I made my point, dipshit. You're a nationalist warmonger. What other point is there to make? The US of A is actively involved in every type of bullshit that I accuse them of, and no amount of your war-bonerism will change the facts. Every time someone states a fact about how the US bullies everyone around the world for no good reason, you freak out. Take your meds, Tulpa.

  • Ken Shultz||

    "I often hear friends of liberty, classical liberals, libertarians say bad things about democracy, and I understand why," says Tom W. Bell. "It's not very good at building programs. But it is good at getting rid of things. In a 'corrective democracy,' people only vote against particular laws."

    Ultimately, the problem with "democracy" is that representative democracy is insufficiently democratic when compared to markets.

    And, yeah, markets do a better job of respecting the desires of individuals, but being in the minority in a democracy sucks.

  • Dweebston||

    How can you say that? After nearly a century abiding slavery and nearly a century more explicitly or implicitly abiding their second-class citizenship, we finally voted to fix it all with a system of affirmative action and widespread welfarism. Democracy works!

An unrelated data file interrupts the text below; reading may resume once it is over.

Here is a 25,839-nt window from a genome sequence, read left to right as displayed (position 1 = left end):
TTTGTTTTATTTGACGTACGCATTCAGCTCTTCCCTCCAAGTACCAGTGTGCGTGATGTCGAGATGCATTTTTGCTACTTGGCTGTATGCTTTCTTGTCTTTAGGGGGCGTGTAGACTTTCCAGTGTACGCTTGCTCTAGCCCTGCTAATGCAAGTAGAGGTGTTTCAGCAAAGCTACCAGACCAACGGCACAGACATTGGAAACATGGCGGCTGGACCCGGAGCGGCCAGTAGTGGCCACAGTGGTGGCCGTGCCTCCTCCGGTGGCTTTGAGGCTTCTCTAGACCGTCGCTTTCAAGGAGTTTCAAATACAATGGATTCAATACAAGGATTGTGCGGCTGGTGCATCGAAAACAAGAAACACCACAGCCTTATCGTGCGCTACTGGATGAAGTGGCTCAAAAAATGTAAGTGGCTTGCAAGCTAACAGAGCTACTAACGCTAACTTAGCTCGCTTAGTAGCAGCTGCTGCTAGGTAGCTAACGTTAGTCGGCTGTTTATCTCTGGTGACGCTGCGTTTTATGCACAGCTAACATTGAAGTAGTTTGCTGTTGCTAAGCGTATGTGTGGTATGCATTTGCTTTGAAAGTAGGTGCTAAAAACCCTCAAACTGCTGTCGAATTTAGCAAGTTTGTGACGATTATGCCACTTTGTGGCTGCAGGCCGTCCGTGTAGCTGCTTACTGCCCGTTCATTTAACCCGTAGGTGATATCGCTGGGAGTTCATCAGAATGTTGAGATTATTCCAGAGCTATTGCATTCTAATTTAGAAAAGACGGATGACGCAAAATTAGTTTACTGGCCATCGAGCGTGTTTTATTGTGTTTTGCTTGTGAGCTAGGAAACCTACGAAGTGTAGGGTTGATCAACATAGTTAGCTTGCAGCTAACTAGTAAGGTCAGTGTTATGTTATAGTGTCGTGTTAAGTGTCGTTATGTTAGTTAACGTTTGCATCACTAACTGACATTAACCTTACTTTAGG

Yes, I'm being facetious.

  • sarcasmic||

    I note one proposal to make this Congress a two-house body. Excellent — the more impediments to legislation the better. But, instead of following tradition, I suggest one house of legislators, another whose single duty is to repeal laws. Let the legislators pass laws only with a two-thirds majority... while the repealers are able to cancel any law through a mere one-third minority. Preposterous? Think about it. If a bill is so poor that it cannot command two-thirds of your consents, is it not likely that it would make a poor law? And if a law is disliked by as many as one-third is it not likely that you would be better off without it?